On Sunday, January 12, 2014, the Ruston Daily Leader printed a letter to the editor I wrote in response to an article in the paper three days prior. They ran it under the title “Heating a genuine concern.
My younger brother was, at the time, in 8th grade at the laboratory school. I texted him what was said in the original article. To put it briefly, my brother said he was in several layers of clothing to stay warm indoors and the quotes in the article were not truthful. Here is my letter:
Regarding the Thursday, January 9 story “GSU: Lab Schools do have heaters“, I would like to respond to the comments of Will Sutton, Director of Public Relations at Grambling State University – since his statements taken verbatim from the comments section of the KNOE website comprised the majority of the article. Mr. Sutton said, “there are only two classrooms that have heat issues.” Yet the school purchased twelve space heaters – six for each school – to use in the classrooms and hallways. It’s puzzling how the schools did not have heat issues in the majority of them but bought these heaters to use in the classrooms and “colder than normal” hallways. And what was the reason given for the hallways being colder than normal? The article neither asks nor tells us. How cold was “colder than normal”? The article neither asks nor tells us. We know the weather outside got into the teens, 20s, and 30s (highs of 31 and 37 Monday and Tuesday) during the first part of the week. Mr. Sutton himself – in a nice tangent that told us nothing about conditions inside the lab schools or the welfare of students in classes – detailed himself how harsh the weather has been all over the country. So that might give us some clues as to how to begin to answer these unasked questions.
According to the National Department of Energy, “Small space heaters are typically used when the main heating system is inadequate or when central heating is too costly to install or operate. In some cases, small space heaters can be less expensive to use if you only want to heat one room or supplement inadequate heating in one room.” So were the main heating systems at Grambling High School and Grambling Middle Magnet inadequate? Were they “too costly” to run? Something else? Again, the article neither asks these (and other) questions nor gives us the answers directly. One thing we do know from YOUR statements, Mr. Sutton, is these space heaters were not used to heat just one room; at least two rooms and entire hallways were to be heated with these by your confession. That’s a lot of open space to cover – even for half a dozen heaters per school.
The article summarized Mr. Sutton’s assessment of the student’s email about conditions at the schools as “overinflated.” Maybe it is the administration’s estimation of their service to the students that has been overinflated. Maybe we should dig deeper and not just take Mr. Sutton’s word for it they’ve got this handled, especially when something so valuable is at stake.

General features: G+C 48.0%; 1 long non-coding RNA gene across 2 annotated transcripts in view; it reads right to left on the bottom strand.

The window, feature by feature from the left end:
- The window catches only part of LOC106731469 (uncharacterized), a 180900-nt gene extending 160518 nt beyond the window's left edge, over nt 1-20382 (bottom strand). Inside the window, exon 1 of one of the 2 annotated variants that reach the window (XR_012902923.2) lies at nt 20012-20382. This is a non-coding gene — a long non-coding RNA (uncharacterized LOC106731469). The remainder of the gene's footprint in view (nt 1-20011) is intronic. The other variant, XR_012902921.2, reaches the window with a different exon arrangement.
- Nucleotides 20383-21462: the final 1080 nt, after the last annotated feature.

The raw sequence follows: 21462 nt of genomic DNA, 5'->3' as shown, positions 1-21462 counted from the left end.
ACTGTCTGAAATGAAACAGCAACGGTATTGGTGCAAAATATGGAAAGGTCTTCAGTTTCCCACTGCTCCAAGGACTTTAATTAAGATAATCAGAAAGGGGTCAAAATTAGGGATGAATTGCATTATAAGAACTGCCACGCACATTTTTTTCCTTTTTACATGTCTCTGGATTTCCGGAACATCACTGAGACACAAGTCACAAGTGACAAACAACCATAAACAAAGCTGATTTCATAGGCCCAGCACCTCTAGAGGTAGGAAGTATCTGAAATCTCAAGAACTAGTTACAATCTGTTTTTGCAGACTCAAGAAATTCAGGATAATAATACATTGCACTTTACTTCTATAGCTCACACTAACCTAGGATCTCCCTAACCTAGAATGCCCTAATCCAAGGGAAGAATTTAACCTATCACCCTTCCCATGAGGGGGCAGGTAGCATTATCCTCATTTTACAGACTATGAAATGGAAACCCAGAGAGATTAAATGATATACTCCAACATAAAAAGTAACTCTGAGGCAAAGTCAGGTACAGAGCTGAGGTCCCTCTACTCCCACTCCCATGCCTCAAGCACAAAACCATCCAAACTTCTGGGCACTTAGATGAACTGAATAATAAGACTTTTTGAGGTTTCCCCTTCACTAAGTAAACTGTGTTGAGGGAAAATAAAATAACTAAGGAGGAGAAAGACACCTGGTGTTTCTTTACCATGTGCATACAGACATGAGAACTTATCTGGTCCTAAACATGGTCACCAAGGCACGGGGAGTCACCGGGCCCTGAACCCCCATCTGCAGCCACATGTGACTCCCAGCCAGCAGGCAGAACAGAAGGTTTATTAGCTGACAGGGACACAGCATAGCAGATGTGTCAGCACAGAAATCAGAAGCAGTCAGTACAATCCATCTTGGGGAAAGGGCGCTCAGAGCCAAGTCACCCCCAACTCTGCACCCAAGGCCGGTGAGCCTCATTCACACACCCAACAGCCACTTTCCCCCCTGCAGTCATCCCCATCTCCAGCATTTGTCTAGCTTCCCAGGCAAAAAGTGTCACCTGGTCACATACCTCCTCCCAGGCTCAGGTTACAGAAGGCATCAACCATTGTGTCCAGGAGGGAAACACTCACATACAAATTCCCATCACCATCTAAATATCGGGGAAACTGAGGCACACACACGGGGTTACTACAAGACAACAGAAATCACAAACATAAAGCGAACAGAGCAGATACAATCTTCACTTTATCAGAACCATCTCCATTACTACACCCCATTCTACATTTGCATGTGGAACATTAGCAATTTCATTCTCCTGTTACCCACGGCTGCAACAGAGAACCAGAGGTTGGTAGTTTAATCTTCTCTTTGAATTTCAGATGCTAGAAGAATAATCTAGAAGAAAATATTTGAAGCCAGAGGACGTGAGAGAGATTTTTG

I will give credit to Mr. Sutton that the university and lab schools are in need of financial support and help with facilities issues. Our schools continue to deal with cuts that challenge their ability to serve their purpose. It shortchanges the kids and the public as whole because we would all benefit from them getting the best education possible in an environment conducive to that end. That is a genuine concern. Since you are asking for donations, Mr. Sutton, part of your job as Director of Public Relations should be to assure stakeholders support they offer will be used to the best to serve the students’ needs. Right now, I’m not even confident you and the administration know what those needs are, let alone how to meet them. Show us otherwise, please.
I hope the next time someone runs an article of your online comments it will be because you did show us otherwise and we will be saluting your great work. And I look forward our Fourth Estate investigating and updating us on this progress, as there is so much at stake.
I didn’t take issue with Will Sutton saying “we have faced a 56 percent reduction in our state funding in recent years and there are many unmet needs” and soliciting funds for the schools. The lab schools and university had been struggling financially for years due to state cuts to higher education, and the lab schools faced closure due to the strain on the university budget. (This issue was resolved when the three lab schools converted to one K-12 public charter school operated by the Grambling High Foundation – Lincoln Preparatory School – beginning with the 2016-17 school year.)
I took issue with Sutton’s dubious responses to concerns about children’s (admittedly, including my brother) health and safety. I took issue with the article running unchallenged quotes from Sutton and not contextualizing his claims. I took issue with not seeing a demarcation between the journalism and the PR.
Journalist and media critic Eric Alterman called the relationship between journalism and public relations a “dance” that “requires prudence and diligence on the part of the journalist.” That prudence involves interrogating the information presented to figure out how much of it is true and how much of the truth it is. The diligence involves constant evaluation that labor in journalism is serving the public welfare and not merely acting as a public relations appendage for people in positions of power.